Basic Conversion Functions
Conversion functions become necessary anytime we need to convert data to a different datatype. Real-world examples abound. For the purposes of this tutorial, we'll assume a business need that will use a member property (which we've already discovered to be a string datatype) as a number in an expression. MDX is not endowed with conversion functions of this sort, but allows access to external functions. (For information about the external functions that are available for use with MDX, see the Analysis Services Books Online.)
If we attempt simply to use member properties as numbers in our MDX expressions, MDX will return a syntax error. To avoid errors when we need to use a member property in an arithmetic context, we use an external function such as CDbl in VBA (an example of a function that converts a string to a number), to convert our string to a working number datatype.
With the MyCalcMem calculated member that we've created, we'll attempt to display individual store square footage after a decrease of approximately 300 square feet that has been budgeted for development as a local receipts staging room. The requirement in this simple example is that we subtract 300 square feet from each store's total square footage (a detail-level property of the Store dimension members, called Store Sqft, whose datatype is currently string).
We'll enhance our understanding of member properties, as well as look forward with a conditional element in our expression building, by taking the following steps to accomplish this objective:
To prepare for the example, drag the Store dimension from the top pane down again, to swap its position with the Product dimension in the row axis (see Figure 18).
Figure 18 The Store dimension replaces the Product dimension in the lower data tab.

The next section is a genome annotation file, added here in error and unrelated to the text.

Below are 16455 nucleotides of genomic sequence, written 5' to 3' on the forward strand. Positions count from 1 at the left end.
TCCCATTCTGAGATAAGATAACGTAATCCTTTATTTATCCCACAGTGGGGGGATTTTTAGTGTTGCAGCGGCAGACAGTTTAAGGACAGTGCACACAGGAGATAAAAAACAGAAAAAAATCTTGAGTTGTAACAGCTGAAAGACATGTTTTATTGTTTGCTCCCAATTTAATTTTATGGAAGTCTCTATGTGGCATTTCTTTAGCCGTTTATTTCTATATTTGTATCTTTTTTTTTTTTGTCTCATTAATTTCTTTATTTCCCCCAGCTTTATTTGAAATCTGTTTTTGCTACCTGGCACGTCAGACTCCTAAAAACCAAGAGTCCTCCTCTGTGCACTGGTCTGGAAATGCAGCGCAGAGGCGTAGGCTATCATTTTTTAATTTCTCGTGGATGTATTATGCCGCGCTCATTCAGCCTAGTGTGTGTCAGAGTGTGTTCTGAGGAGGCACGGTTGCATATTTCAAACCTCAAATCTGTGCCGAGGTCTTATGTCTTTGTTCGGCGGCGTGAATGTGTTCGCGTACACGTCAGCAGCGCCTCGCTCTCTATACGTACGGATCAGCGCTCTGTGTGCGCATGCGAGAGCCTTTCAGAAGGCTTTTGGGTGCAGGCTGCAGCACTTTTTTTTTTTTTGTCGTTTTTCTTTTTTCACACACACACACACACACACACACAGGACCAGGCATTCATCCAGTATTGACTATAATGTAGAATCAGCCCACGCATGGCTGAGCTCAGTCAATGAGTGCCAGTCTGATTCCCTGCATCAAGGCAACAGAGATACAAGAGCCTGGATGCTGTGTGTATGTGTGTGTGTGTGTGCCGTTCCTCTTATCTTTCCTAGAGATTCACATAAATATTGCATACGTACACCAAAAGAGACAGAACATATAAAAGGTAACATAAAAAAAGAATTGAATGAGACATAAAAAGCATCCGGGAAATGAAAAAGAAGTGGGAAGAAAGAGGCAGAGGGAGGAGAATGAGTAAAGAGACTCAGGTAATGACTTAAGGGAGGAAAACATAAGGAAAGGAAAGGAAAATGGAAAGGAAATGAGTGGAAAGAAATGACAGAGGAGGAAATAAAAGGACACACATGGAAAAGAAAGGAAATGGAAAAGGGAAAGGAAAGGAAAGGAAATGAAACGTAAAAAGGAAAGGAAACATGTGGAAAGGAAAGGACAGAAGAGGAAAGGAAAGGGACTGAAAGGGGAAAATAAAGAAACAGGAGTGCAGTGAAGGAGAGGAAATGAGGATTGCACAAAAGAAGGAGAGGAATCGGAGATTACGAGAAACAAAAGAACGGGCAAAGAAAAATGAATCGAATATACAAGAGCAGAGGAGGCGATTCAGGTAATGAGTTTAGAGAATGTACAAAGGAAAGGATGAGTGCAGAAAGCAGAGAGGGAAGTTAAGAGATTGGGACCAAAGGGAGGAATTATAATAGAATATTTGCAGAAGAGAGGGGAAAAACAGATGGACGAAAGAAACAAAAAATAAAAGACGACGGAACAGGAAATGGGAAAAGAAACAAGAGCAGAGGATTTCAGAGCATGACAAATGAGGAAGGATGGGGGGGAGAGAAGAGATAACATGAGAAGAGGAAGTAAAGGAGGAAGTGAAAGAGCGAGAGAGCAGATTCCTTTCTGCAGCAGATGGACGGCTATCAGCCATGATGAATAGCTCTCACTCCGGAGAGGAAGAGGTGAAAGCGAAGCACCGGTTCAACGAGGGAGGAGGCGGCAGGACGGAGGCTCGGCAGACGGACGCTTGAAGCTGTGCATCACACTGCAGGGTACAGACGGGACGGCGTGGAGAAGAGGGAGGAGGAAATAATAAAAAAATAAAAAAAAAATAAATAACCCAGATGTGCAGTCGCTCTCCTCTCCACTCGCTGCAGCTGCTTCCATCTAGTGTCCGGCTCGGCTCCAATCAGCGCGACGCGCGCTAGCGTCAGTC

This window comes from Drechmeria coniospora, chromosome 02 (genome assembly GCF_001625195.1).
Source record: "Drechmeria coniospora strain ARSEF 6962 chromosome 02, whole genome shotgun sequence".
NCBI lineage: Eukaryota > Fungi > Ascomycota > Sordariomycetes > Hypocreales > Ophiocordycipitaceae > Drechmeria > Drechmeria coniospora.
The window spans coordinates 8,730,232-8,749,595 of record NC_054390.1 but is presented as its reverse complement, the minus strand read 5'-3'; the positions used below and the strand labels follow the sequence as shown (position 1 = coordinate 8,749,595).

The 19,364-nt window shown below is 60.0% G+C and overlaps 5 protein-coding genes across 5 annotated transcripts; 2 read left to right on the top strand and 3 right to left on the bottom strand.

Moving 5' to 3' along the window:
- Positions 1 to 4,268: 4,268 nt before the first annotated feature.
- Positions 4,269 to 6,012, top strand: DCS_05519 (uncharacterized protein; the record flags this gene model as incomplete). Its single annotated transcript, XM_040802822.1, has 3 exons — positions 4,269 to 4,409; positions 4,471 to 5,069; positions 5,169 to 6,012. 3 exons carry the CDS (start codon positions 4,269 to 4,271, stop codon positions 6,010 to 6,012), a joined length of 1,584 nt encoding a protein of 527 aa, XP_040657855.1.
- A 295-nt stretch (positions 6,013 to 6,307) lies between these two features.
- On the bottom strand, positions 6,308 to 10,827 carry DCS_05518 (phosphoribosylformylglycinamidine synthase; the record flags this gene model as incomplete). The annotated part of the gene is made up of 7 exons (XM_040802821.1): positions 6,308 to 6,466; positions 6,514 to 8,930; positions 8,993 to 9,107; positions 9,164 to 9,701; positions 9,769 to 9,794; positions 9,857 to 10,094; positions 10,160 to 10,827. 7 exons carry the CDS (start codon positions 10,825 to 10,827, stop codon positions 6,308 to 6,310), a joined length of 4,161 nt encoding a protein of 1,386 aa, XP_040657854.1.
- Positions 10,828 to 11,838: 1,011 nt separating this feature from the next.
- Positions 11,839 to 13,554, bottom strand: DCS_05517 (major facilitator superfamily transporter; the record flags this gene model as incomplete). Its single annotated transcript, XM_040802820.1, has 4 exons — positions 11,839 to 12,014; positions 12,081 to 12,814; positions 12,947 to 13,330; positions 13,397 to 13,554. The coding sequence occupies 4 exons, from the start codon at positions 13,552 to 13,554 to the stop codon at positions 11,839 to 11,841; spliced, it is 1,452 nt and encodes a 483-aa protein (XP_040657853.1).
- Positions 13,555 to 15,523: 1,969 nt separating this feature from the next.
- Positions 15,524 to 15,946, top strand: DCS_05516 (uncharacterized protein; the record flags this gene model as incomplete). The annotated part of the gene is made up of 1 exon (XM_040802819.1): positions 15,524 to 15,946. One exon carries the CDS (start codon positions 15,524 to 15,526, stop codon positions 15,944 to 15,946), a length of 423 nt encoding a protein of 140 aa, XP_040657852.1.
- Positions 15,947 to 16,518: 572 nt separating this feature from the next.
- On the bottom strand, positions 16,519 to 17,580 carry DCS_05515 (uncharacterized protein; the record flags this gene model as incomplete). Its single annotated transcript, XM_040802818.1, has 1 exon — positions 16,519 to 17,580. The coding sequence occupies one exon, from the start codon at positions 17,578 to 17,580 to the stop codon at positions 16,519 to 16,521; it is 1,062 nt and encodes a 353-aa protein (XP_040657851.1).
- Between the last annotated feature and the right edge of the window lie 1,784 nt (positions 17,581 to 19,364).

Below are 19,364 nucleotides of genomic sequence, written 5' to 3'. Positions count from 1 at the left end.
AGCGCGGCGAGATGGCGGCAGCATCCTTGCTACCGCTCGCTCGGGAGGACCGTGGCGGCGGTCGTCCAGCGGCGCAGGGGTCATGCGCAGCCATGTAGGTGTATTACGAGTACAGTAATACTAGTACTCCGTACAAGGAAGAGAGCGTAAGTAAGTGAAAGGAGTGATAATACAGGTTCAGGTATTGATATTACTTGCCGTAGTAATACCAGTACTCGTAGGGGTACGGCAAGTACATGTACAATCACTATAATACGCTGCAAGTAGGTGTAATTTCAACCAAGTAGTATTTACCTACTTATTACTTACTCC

Select the Value property for MyCalcMem.
Click the ellipsis (...) button and change the expression to the following:
Click OK. The information returned should resemble Figure 19.
Figure 19 The initial consequences of the use of strings as numbers.
If we drill down to the individual store (as shown in Figure 20) by double-clicking Canada, BC, Vancouver and Victoria, we see that the square footage appears as numbers for the Store members. This is because the "numbers" that we see are actually detail-level member properties for the Store dimension members. As strings, they appear at the Store 19 and Store 20 level in our example.
Figure 20 The square footage member property appears correctly at the Store level.
Let's remove the #ERR values for the rollup members. (These occur because, while numbers roll up to summary lines, strings cannot do so.) A less confusing way to present this might be to show square footage for non-rollup values only. To do this, we'll add a function to filter out the rollup values.
To build into the Value property a filter that will make possible the display of "all except rollup values," proceed as follows:
Type the following into the Value Expression box:
IIF(Store.CurrentMember.Level.Name="Store Name", Store.CurrentMember.properties("Store Sqft"),"")
The code-continuation arrow () indicates that the code should all be typed on one line. The line is broken here for space considerations.
Click OK. We've now achieved our objective of screening out rollup levels, as shown in Figure 21. Now we need to convert the square footage string so that we can perform a mathematical operation on it.
Figure 21 The #ERR result is screened out by the addition of a conditional statement.
Return to the Value Expression box and change the Value property to the following:
IIF(Store.CurrentMember.Level.Name="Store Name", CDbl(Store.CurrentMember.properties("Store Sqft")),Null)
Click OK. Compare the result set to Figure 22.
Figure 22 The result set with number datatypes.
While the results appear to be the same as those in Figure 21, the MyCalcMem column now contains a number datatype instead of a string datatype. Our changes were simply to a) add conversion function CDbl, with its parentheses around the property value it's converting to a number, and b) place a null in the function instead of an empty string (""). Since the CDbl function is registered on our systems as a VBA function, we can include it in an MDX expression.
Let's finalize the Value Expression for MyCalcMem by placing -300 at its end. This value represents the projected square footage reduction for the proposed layout changes outlined earlier. The final expression should resemble the one in Figure 23.
Figure 23 The expression as required to modify the stores' floor space.
Click OK and then compare the result set to that shown in Figure 24.
Figure 24 Partial result set depicting the projected floor space reductions.